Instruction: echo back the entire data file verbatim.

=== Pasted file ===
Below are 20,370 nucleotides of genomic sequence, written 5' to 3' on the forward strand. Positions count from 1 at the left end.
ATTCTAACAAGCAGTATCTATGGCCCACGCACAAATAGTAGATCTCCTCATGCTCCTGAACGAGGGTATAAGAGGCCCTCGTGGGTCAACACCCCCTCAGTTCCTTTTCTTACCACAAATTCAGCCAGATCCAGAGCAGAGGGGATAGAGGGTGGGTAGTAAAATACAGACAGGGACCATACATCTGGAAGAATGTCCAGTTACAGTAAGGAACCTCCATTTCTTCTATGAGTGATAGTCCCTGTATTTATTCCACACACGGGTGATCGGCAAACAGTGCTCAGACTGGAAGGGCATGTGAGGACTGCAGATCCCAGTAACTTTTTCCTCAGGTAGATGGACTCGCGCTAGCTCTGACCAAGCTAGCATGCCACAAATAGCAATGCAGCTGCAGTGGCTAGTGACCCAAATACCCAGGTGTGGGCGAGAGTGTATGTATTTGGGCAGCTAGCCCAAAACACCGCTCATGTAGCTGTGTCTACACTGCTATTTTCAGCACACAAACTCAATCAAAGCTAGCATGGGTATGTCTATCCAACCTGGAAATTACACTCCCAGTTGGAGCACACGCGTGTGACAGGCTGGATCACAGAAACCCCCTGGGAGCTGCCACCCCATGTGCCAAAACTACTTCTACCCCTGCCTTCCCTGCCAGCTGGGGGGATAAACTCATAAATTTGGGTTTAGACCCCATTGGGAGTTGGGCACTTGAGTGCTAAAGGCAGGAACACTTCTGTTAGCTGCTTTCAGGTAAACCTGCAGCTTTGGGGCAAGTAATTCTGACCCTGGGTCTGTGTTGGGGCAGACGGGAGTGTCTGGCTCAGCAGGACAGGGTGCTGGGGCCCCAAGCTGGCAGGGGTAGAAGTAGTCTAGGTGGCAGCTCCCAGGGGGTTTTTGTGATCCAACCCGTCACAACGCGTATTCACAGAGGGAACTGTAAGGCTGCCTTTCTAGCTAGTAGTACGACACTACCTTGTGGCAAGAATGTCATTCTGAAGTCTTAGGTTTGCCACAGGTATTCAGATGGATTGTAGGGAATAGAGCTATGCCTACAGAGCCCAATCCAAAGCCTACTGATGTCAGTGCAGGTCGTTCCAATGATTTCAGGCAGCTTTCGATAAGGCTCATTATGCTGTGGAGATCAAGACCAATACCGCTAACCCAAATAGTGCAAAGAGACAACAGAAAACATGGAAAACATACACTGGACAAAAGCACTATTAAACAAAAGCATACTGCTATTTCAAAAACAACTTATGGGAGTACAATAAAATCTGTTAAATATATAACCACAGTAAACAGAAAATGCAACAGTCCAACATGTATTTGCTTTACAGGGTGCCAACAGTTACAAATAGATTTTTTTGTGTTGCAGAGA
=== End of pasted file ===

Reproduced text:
Below are 20,370 nucleotides of genomic sequence, written 5' to 3' on the forward strand. Positions count from 1 at the left end.
ATTCTAACAAGCAGTATCTATGGCCCACGCACAAATAGTAGATCTCCTCATGCTCCTGAACGAGGGTATAAGAGGCCCTCGTGGGTCAACACCCCCTCAGTTCCTTTTCTTACCACAAATTCAGCCAGATCCAGAGCAGAGGGGATAGAGGGTGGGTAGTAAAATACAGACAGGGACCATACATCTGGAAGAATGTCCAGTTACAGTAAGGAACCTCCATTTCTTCTATGAGTGATAGTCCCTGTATTTATTCCACACACGGGTGATCGGCAAACAGTGCTCAGACTGGAAGGGCATGTGAGGACTGCAGATCCCAGTAACTTTTTCCTCAGGTAGATGGACTCGCGCTAGCTCTGACCAAGCTAGCATGCCACAAATAGCAATGCAGCTGCAGTGGCTAGTGACCCAAATACCCAGGTGTGGGCGAGAGTGTATGTATTTGGGCAGCTAGCCCAAAACACCGCTCATGTAGCTGTGTCTACACTGCTATTTTCAGCACACAAACTCAATCAAAGCTAGCATGGGTATGTCTATCCAACCTGGAAATTACACTCCCAGTTGGAGCACACGCGTGTGACAGGCTGGATCACAGAAACCCCCTGGGAGCTGCCACCCCATGTGCCAAAACTACTTCTACCCCTGCCTTCCCTGCCAGCTGGGGGGATAAACTCATAAATTTGGGTTTAGACCCCATTGGGAGTTGGGCACTTGAGTGCTAAAGGCAGGAACACTTCTGTTAGCTGCTTTCAGGTAAACCTGCAGCTTTGGGGCAAGTAATTCTGACCCTGGGTCTGTGTTGGGGCAGACGGGAGTGTCTGGCTCAGCAGGACAGGGTGCTGGGGCCCCAAGCTGGCAGGGGTAGAAGTAGTCTAGGTGGCAGCTCCCAGGGGGTTTTTGTGATCCAACCCGTCACAACGCGTATTCACAGAGGGAACTGTAAGGCTGCCTTTCTAGCTAGTAGTACGACACTACCTTGTGGCAAGAATGTCATTCTGAAGTCTTAGGTTTGCCACAGGTATTCAGATGGATTGTAGGGAATAGAGCTATGCCTACAGAGCCCAATCCAAAGCCTACTGATGTCAGTGCAGGTCGTTCCAATGATTTCAGGCAGCTTTCGATAAGGCTCATTATGCTGTGGAGATCAAGACCAATACCGCTAACCCAAATAGTGCAAAGAGACAACAGAAAACATGGAAAACATACACTGGACAAAAGCACTATTAAACAAAAGCATACTGCTATTTCAAAAACAACTTATGGGAGTACAATAAAATCTGTTAAATATATAACCACAGTAAACAGAAAATGCAACAGTCCAACATGTATTTGCTTTACAGGGTGCCAACAGTTACAAATAGATTTTTTTGTGTTGCAGAGA